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Enforced disappearances; families have a right to know

2018-08-30 00:00:13
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Today is the United Nations International Day of the Victims of Enforced Disappearances and the topic has deep relevance to Sri Lanka because of what happened, especially after the end of the war in 2009 and during the past few decades.   

In a statement the UN says enforced disappearance has frequently been used as a strategy to spread terror within the society. The feeling of insecurity generated by this practice is not limited to the close relatives of the disappeared, but also affects their communities and society as a whole.  

Enforced disappearance has become a global problem and is not restricted to a specific region of the world. Once, largely the product of military dictatorships, enforced disappearances can now be perpetrated in complex situations of internal conflict, especially as a means of political repression of opponents. Of particular concern are, the ongoing harassment of human rights’ defenders, relatives of victims, witnesses and legal counsel dealing with cases of enforced disappearance the use by States of counter-terrorist activities as an excuse for breaching their obligations and the still widespread impunity for enforced disappearance, the UN says.  

According to the UN, special attention needs to be paid to specific groups of specially vulnerable people, such as children and people with disabilities. On  December 21, 2010, by a resolution the UN General Assembly expressed its deep concern about the increase in enforced or involuntary disappearances in various regions of the world, including arrest, detention and abduction, when these are part of or amount to enforced disappearances and by the growing number of reports concerning harassment, ill-treatment and intimidation of witnesses of disappearances or relatives of persons who have disappeared.  

By the same resolution, the Assembly welcomed the adoption of the International Convention for the Protection of All Persons from Enforced Disappearances and decided to declare  August 30 as the International Day of the Victims of Enforced Disappearances.  

On Monday, a UN report said that Myanmar’s top military figures must be investigated for genocide in Rakhine State and crimes against humanity in other areas, British Broadcasting Corporation (BBC) reported.    The report, based on hundreds of interviews, is the strongest condemnation from the UN so far of violence against Rohingya Muslims. It says the army’s tactics are “grossly disproportionate to actual security threats”. Myanmar rejected the report. At least 700,000 Rohingya fled violence in the country in the past 12 months.  The report names six senior military figures it believes should go on trial and sharply criticises Myanmar’s de facto leader, Nobel Peace Prize laureate Aung San Suu Kyi, for failing to intervene to stop attacks. It calls for the case to be referred to the International Criminal Court (ICC).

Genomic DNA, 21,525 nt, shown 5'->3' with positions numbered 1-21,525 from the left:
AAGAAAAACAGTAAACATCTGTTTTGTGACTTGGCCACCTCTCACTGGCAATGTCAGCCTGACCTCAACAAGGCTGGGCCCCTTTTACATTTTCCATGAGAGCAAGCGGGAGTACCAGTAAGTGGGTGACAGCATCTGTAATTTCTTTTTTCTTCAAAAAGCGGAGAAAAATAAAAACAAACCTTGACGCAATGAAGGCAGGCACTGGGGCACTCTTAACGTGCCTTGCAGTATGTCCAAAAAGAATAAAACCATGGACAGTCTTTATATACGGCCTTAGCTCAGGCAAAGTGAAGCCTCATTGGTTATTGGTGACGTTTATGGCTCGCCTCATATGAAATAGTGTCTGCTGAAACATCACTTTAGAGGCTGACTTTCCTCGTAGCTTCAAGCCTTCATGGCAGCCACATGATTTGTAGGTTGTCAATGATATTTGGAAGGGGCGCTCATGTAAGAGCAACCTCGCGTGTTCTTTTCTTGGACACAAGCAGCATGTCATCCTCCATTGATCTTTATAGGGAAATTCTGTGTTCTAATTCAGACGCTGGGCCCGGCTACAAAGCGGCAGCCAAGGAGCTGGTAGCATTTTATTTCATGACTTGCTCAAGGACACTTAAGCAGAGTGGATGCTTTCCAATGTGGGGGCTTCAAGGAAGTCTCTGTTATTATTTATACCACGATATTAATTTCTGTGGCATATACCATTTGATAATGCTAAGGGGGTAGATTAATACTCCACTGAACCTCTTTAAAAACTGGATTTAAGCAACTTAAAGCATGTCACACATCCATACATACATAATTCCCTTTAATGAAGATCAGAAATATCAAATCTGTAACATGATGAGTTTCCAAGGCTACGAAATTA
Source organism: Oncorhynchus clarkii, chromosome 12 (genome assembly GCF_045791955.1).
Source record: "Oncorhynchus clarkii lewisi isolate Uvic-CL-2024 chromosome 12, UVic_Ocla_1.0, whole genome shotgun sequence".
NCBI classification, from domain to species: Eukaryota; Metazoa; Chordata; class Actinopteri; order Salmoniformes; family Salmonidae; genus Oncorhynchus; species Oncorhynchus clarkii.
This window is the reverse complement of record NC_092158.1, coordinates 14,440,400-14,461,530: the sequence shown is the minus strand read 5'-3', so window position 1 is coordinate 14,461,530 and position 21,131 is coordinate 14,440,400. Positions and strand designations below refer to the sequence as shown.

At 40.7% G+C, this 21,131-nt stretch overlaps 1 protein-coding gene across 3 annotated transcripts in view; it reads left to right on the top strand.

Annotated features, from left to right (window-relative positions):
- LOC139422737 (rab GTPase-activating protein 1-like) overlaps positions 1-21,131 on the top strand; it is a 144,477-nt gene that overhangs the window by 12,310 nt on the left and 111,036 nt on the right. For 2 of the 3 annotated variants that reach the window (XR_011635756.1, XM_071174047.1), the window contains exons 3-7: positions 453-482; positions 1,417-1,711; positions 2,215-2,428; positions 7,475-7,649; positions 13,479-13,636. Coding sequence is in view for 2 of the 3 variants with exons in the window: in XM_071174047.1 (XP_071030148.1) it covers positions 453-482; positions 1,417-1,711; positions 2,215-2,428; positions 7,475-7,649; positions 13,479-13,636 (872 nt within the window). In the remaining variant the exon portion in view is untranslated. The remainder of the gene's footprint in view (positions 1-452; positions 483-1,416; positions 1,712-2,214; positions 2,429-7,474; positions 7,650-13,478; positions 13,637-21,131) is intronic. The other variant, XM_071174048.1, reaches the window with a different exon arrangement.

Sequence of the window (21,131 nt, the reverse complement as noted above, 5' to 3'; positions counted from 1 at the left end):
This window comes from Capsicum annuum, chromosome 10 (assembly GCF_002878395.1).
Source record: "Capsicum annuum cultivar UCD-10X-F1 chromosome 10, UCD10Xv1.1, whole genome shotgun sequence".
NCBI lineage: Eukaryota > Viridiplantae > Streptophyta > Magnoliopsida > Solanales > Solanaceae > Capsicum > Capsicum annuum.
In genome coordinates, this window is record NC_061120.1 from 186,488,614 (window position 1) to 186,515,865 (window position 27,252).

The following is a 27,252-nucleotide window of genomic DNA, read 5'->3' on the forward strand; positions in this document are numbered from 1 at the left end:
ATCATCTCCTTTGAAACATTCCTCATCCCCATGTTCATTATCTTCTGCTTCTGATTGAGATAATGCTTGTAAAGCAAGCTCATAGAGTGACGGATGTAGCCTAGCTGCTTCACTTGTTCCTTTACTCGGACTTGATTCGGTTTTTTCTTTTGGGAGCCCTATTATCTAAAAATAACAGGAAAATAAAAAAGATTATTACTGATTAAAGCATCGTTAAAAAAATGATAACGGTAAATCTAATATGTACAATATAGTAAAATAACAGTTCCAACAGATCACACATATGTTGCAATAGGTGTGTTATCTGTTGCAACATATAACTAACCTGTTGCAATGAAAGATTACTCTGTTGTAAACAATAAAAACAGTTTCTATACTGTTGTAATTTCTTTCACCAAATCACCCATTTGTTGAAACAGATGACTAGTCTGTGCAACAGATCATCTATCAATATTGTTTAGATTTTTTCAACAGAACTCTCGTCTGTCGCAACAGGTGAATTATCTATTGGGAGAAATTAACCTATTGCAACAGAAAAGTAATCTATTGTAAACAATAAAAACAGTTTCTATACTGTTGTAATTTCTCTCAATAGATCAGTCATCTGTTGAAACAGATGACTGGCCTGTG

The government has consistently said its operations targeted militant or insurgent threats but the report says the crimes documented are, “shocking for the level of denial, normalcy and impunity that is attached to them”.  “Military necessity will never justify killing indiscriminately, gang raping women, assaulting children and burning entire villages,” the report says. The UN mission did not have access to Myanmar for its report but says it relied on such sources as eyewitness interviews, satellite imagery, photographs and videos, the BBC says.  Meanwhile on the ninth anniversary of the end of the war in Sri Lanka, Amnesty International has urged the government to provide information and detailed lists to the families of the disappeared and information of persons who surrendered to the armed forces in the final phase of the war.  

President Maithripala Sirisena, acknowledging the grievances presented by family members in June 2017, promised that he would instruct the National Security Council to release these lists, AI said.   According to surviving family members, more than 100 LTTE cadres who surrendered to the Sri Lankan army near the Vadduvaikkal Bridge in Mullaitivu at the end of the war in May 2009, have subsequently disappeared, AI claimed.   

According to the AI, Sri Lanka has one of the world’s highest number of disappearances, with a backlog of between 60,000 and 100,000 alleged disappearances since the late 1980s, the most publicised of them being the case of journalist Pradeep Ekneligoda.   Given the lack of accountability for these cases, Amnesty International has noted that there is no shortage of examples of thwarted justice in Sri Lanka.  Thankfully the government has now set up Special High Courts and the Office of Missing Persons. We hope that through these and other means the cases of enforced disappearances will be sorted out and justice done to the victims and families.     


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